If the consultant develops or revises a policy on the employer's use of social media or solicitation or distribution in the workplace—without doing so in a manner designed to influence employee decisions concerning union representation—then reporting would not be required. However, if there is evidence in the underlying agreement or accompanying communications that the policies were not established neutrally, but instead to affect the rights of employees to organize, then reporting would be required. That such a policy may potentially violate the NLRA is not relevant; it would trigger reporting because it was undertaken with an object to persuade.Start Printed Page 15974

Merely drafting an employee handbook without some evidence in the handbook or any accompanying communication of an object to persuade, such as language that explicitly or implicitly disparages unions, will not trigger reporting.[65] For example, if the handbook includes statements such as—the employer's business model does not allow for union representation (regardless of how cleverly phrased), discussion among co-workers (or with “outsiders”) with problems in the workplace is disapproved, or an employee must alert the employer if approached by a person advocating for a union, especially if the handbook is created or revised during an organizing campaign—then the consultant's development of such a handbook would trigger reporting. On the other hand, the development by consultants of personnel policies concerning plant moves, relocations, or closures, as well as workforce reductions, outsourcing, and subcontracting, do not, per se, trigger reporting, absent evidence showing an object to persuade employees.

Similarly, in response to a hypothetical posed by one commenter, an employer who hires an interior decorator to improve the working conditions at its facilities would not trigger a reporting requirement, per se, merely because a possible effect of such workplace change could be the subtle influencing of employees concerning their right to organize. Rather, to trigger reporting the interior decorator, like any third party, must undertake its activities with that object in mind. That such a scenario would be reportable is highly unlikely. That an agreement between the parties would call for the design of a workplace -layout, furnishings, wall coverings, lighting, fixtures, and so forth—to create an anti-union ambience seems a remote prospect.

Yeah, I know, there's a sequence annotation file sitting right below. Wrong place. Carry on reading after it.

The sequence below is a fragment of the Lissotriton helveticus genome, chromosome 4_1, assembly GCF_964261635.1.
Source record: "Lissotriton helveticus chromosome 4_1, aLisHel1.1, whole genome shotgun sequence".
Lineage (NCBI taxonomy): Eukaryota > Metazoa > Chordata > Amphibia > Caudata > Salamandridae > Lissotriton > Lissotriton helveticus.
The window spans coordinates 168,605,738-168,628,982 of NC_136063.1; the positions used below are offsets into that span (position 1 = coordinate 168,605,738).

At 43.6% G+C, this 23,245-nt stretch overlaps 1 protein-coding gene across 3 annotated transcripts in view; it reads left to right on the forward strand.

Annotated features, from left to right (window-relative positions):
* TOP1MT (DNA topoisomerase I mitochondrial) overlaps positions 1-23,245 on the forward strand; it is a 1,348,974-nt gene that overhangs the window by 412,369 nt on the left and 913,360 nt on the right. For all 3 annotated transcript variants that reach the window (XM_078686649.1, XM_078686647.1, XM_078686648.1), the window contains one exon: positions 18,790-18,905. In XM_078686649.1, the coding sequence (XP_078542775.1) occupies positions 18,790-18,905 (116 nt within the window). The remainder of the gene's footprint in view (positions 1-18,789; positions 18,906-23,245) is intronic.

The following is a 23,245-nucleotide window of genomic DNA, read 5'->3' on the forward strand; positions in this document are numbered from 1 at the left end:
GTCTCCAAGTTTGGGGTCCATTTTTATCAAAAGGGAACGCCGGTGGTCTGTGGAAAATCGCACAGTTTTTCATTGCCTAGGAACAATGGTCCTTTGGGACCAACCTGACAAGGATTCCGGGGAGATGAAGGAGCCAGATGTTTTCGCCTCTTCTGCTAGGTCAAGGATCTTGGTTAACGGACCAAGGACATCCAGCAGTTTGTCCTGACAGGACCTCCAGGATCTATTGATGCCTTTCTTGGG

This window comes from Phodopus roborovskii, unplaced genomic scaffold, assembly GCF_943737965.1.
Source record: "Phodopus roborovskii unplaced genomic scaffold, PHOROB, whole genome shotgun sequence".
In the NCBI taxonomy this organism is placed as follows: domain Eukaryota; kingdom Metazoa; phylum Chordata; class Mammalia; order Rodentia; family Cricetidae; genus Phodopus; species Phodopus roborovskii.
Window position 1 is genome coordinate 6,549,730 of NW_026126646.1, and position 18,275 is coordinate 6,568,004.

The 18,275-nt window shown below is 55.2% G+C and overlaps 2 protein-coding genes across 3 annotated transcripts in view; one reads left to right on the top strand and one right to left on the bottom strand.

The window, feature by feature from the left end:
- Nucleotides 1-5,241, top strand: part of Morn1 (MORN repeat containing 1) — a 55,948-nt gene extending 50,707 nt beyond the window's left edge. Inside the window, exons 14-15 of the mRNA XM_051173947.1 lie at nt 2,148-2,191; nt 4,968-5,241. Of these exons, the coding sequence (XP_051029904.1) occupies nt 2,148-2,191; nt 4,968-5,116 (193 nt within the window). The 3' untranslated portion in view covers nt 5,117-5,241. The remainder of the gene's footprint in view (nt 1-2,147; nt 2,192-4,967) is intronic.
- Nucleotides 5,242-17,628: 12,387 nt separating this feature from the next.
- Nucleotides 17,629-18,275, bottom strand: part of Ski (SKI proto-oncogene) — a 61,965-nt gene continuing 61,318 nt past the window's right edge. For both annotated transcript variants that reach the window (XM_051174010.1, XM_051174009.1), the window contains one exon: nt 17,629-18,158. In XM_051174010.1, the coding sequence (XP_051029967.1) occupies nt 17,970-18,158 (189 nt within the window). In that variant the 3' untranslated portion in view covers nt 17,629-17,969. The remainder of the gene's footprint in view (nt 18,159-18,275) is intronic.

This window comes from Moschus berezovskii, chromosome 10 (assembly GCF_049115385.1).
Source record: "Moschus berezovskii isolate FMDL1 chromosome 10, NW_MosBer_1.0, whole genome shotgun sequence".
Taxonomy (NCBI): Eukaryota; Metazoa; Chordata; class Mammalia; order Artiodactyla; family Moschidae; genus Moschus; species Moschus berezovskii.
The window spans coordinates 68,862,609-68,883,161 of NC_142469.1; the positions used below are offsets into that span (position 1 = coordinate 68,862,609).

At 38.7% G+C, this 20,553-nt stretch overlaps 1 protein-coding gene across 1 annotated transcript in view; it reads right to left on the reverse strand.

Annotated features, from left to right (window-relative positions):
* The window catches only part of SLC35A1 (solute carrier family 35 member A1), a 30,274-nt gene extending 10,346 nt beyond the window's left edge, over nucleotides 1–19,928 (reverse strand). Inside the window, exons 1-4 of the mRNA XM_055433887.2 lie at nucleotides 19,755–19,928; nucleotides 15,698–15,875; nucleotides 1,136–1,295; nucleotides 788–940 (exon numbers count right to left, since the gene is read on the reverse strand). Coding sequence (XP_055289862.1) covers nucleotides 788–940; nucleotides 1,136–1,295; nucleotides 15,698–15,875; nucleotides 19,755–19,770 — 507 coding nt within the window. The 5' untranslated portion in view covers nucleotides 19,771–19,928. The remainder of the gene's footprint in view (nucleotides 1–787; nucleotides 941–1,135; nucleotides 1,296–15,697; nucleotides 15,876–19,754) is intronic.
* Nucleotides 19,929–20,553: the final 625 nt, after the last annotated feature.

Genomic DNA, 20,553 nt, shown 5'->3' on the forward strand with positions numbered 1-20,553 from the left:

With regard to personnel actions, the key to the analysis, to be made in the first instance by the consultant and employer, is whether the employer and consultant have agreed that the consultant will undertake an activity or activities with an object to persuade employees about how they should exercise their union representation and collective bargaining rights. Timing, content, and context will be important factors in making this determination. As mentioned previously, it is unlikely that a particular task, by itself, will be the sole consideration in making this determination. Reporting, however, would be triggered where a consultant identifies a specific employee or group of employees for reward or discipline, or other targeted persuasion, because of the exercise or potential exercise of organizing and collective bargaining rights or his or her views concerning such rights. In assessing a complaint that a consultant or employer has engaged in persuader activity but failed to file the required reports, OLMS will consider the nature of the agreement between the consultant and employer, any accompanying documents or communications, the timing, such as whether the hire occurred in connection with a labor dispute, and any statements by persons with firsthand knowledge about the allegations in the complaint.

For purposes of clarity, the Department has modified the two personnel policies and actions checkbox items. In the NPRM, the proposed checklist included: “Developing personnel policies or practices” and “Deciding which employees to target for persuader activity or disciplinary action.” The checklist in this rule modifies these to read: “Developing employer personnel policies or practices” and “Identifying employees for disciplinary action, reward, or other targeting.”